I had recently upgraded my Remote Control hardware use the Aurora 9 Transmitter and Optima receivers specifically for my Y6 Scarab MultiWiiCopter project, and decided to include using this with my Kite Aerial Photography Rig. 2011 was a year where I used my AutoKap rig 90% of the time, with the only session I can remember using my remote control rig was for the WWKAP Banner project. I wanted to get back to using RC, so I bought a 6 channel Optima Receiver and updated my Brooxes deluxe KAP kit.
Wednesday, March 28, 2012
The Y6 MultiWiiCopter build was exciting, but quickly realized that I needed a method of protecting my new copter and keeping it safe while transporting it. I did some quick searching on Google, and didn't really find anything that would work, so I decided to build my own case. I found a site called Reliable Hardware, that sells all the parts you'd ever need to build a road case. Although it was a bit more than I'd hope to spend, I know that this solution will provide a protective shell for my copter, and hopefully carry the transmitter, batteries, and cameras too.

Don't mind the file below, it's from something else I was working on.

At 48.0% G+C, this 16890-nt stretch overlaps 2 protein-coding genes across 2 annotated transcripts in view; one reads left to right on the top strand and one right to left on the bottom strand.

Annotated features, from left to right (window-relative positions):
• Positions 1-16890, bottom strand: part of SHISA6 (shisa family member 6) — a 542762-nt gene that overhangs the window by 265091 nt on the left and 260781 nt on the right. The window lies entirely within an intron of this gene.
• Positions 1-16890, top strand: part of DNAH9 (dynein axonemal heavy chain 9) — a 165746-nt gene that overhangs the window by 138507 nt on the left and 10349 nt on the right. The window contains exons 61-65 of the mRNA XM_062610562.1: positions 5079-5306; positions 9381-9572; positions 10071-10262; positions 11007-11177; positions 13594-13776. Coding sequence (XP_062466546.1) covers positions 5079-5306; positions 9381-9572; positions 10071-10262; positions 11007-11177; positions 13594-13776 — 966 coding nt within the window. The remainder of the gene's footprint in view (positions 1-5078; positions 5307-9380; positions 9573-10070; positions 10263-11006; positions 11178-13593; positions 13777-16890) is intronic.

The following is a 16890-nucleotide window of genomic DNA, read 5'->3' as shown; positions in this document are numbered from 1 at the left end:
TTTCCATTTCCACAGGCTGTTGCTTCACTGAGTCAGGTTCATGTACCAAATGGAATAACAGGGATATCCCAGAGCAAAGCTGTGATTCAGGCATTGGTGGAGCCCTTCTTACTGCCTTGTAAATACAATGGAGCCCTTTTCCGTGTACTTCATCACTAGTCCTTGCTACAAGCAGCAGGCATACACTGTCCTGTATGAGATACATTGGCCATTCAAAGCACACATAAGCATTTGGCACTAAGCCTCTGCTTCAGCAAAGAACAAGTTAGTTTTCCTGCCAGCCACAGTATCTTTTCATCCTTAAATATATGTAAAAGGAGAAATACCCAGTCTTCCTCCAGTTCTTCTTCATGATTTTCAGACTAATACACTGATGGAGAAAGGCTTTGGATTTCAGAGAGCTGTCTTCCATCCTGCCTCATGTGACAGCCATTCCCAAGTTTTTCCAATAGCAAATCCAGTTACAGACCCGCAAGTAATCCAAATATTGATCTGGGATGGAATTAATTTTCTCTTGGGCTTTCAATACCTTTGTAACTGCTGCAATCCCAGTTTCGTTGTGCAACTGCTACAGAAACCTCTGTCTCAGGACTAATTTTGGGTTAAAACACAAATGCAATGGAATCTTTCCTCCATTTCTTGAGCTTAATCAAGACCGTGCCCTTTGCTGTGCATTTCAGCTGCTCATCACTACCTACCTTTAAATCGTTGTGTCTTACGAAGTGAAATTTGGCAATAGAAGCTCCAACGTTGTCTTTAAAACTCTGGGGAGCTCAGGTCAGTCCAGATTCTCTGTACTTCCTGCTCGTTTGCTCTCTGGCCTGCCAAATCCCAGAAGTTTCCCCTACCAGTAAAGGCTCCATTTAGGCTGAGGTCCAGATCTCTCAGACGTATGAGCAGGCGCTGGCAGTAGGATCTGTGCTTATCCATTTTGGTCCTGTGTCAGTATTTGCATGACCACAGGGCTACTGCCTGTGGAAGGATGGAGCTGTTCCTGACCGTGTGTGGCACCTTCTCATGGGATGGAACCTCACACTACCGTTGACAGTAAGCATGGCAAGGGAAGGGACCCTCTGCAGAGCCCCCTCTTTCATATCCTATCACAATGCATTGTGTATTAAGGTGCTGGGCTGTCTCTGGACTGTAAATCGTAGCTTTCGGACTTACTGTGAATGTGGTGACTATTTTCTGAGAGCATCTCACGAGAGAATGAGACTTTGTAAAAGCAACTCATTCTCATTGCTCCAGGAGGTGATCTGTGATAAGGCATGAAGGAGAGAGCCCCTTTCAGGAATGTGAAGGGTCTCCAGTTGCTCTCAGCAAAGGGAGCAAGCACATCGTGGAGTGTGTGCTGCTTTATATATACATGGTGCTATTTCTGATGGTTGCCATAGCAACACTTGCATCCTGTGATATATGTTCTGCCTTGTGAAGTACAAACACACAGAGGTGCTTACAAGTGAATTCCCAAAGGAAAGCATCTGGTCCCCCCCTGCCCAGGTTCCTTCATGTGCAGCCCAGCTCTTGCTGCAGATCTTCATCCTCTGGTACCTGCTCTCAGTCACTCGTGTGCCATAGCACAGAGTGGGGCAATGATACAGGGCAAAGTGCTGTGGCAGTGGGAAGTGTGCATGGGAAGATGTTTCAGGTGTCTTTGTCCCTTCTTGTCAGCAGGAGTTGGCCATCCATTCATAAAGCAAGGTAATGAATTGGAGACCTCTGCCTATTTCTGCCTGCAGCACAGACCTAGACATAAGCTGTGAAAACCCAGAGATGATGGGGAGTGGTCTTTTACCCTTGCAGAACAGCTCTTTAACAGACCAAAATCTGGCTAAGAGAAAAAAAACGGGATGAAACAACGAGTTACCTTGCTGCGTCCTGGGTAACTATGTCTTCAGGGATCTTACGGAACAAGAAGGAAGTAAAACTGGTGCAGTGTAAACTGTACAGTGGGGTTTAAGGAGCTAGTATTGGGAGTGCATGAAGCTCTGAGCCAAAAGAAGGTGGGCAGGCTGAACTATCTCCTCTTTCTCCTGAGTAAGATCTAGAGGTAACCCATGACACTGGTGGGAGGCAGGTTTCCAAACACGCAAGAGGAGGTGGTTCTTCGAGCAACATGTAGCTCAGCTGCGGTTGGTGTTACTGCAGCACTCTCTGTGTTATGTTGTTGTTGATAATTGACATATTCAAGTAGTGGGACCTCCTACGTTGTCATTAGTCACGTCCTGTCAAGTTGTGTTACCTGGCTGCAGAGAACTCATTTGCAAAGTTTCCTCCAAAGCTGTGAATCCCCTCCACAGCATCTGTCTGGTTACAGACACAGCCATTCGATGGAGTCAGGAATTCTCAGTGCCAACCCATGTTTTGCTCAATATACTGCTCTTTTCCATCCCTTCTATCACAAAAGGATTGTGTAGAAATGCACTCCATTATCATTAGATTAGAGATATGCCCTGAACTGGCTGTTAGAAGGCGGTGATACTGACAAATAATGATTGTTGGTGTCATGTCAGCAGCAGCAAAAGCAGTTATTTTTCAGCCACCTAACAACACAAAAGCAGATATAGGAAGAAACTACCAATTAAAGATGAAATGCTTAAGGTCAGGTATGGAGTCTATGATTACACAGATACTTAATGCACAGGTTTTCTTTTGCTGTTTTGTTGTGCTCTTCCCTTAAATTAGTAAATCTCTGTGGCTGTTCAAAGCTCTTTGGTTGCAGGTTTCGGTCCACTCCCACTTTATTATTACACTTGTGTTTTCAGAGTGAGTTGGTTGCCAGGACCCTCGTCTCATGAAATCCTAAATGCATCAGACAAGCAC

Besides the foam, the only other thing that I needed to pick up was 1/8" plywood from the local home improvement store. All of the parts that I bought are cut to fit the 1/8" plywood, and wanted to keep the weight down as much as possible, and believe that this should be sufficient. I will be adhering ABS Laminate to the outside, which will enhance the look of the case.
Saturday, March 10, 2012
The MultiWiiCopter site has the recommendations for these settings posted on their wiki. I really had to tweak my YAW settings, as I was not able to get the copter to ARM and DISARM gracefully. I tested each setting in the sub-trim menu for RUDD: and set to -13, which was the best I could find. Disarming is not always immediate.
65 degrees (F) in Wisconsin in March is rare, so I couldn't resist taking my new copter out for it's first test flight. It was much windier that I had hoped for, but couldn't wait any longer. All my Lipo's were charged, and I ventured out to find a spot where I would kill anyone if something went wrong. I also decided that putting the GoPro HD Hero 2 on the front would be a risk I was willing to take, whereas originally I was going to fly without the camera. I thought I would keep the copter low enough initially to keep the equipment safe.
Props were balanced using tape. I'm not going to try to explain this here, as Google is your friend in finding better instructionals for balancing props.